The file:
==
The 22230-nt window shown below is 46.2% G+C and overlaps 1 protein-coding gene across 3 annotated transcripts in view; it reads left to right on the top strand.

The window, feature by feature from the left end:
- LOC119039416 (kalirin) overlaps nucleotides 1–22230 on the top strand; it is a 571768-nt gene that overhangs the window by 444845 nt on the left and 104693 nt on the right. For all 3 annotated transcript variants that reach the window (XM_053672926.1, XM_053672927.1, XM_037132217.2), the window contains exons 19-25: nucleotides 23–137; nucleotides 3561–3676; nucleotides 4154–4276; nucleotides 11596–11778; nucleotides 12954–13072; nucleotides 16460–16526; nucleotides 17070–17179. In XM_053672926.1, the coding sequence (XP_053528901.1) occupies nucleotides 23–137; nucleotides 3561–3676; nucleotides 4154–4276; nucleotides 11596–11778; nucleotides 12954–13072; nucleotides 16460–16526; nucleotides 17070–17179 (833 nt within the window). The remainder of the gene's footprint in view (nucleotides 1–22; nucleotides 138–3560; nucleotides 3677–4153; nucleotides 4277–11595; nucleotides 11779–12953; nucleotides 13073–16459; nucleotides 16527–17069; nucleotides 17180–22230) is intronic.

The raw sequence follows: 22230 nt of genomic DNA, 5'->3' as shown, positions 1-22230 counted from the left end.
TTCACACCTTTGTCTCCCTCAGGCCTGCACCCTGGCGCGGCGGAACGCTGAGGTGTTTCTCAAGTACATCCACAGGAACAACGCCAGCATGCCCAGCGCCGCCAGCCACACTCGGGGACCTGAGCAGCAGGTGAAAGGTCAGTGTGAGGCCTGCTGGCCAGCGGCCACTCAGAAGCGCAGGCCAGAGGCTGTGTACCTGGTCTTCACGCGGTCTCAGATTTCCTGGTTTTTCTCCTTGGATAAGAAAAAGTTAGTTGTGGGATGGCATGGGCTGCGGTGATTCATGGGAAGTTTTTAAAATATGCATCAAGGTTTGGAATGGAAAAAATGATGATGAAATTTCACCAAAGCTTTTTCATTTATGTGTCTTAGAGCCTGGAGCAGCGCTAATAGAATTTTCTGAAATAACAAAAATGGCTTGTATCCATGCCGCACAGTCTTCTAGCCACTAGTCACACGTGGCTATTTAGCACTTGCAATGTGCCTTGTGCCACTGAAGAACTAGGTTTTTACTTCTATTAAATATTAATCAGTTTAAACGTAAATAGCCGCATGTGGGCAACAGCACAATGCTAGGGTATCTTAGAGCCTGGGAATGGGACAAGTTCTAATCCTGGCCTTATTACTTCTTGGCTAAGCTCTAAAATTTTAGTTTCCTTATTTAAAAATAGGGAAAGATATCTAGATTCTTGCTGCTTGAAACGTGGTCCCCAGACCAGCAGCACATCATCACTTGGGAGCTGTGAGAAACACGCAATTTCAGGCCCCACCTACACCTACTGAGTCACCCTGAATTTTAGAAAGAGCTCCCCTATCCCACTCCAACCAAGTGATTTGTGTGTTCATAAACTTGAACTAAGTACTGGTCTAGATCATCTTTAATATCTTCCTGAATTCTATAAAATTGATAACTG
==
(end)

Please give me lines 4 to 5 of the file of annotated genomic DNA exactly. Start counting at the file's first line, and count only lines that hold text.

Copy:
The raw sequence follows: 22230 nt of genomic DNA, 5'->3' as shown, positions 1-22230 counted from the left end.
TTCACACCTTTGTCTCCCTCAGGCCTGCACCCTGGCGCGGCGGAACGCTGAGGTGTTTCTCAAGTACATCCACAGGAACAACGCCAGCATGCCCAGCGCCGCCAGCCACACTCGGGGACCTGAGCAGCAGGTGAAAGGTCAGTGTGAGGCCTGCTGGCCAGCGGCCACTCAGAAGCGCAGGCCAGAGGCTGTGTACCTGGTCTTCACGCGGTCTCAGATTTCCTGGTTTTTCTCCTTGGATAAGAAAAAGTTAGTTGTGGGATGGCATGGGCTGCGGTGATTCATGGGAAGTTTTTAAAATATGCATCAAGGTTTGGAATGGAAAAAATGATGATGAAATTTCACCAAAGCTTTTTCATTTATGTGTCTTAGAGCCTGGAGCAGCGCTAATAGAATTTTCTGAAATAACAAAAATGGCTTGTATCCATGCCGCACAGTCTTCTAGCCACTAGTCACACGTGGCTATTTAGCACTTGCAATGTGCCTTGTGCCACTGAAGAACTAGGTTTTTACTTCTATTAAATATTAATCAGTTTAAACGTAAATAGCCGCATGTGGGCAACAGCACAATGCTAGGGTATCTTAGAGCCTGGGAATGGGACAAGTTCTAATCCTGGCCTTATTACTTCTTGGCTAAGCTCTAAAATTTTAGTTTCCTTATTTAAAAATAGGGAAAGATATCTAGATTCTTGCTGCTTGAAACGTGGTCCCCAGACCAGCAGCACATCATCACTTGGGAGCTGTGAGAAACACGCAATTTCAGGCCCCACCTACACCTACTGAGTCACCCTGAATTTTAGAAAGAGCTCCCCTATCCCACTCCAACCAAGTGATTTGTGTGTTCATAAACTTGAACTAAGTACTGGTCTAGATCATCTTTAATATCTTCCTGAATTCTATAAAATTGATAACTG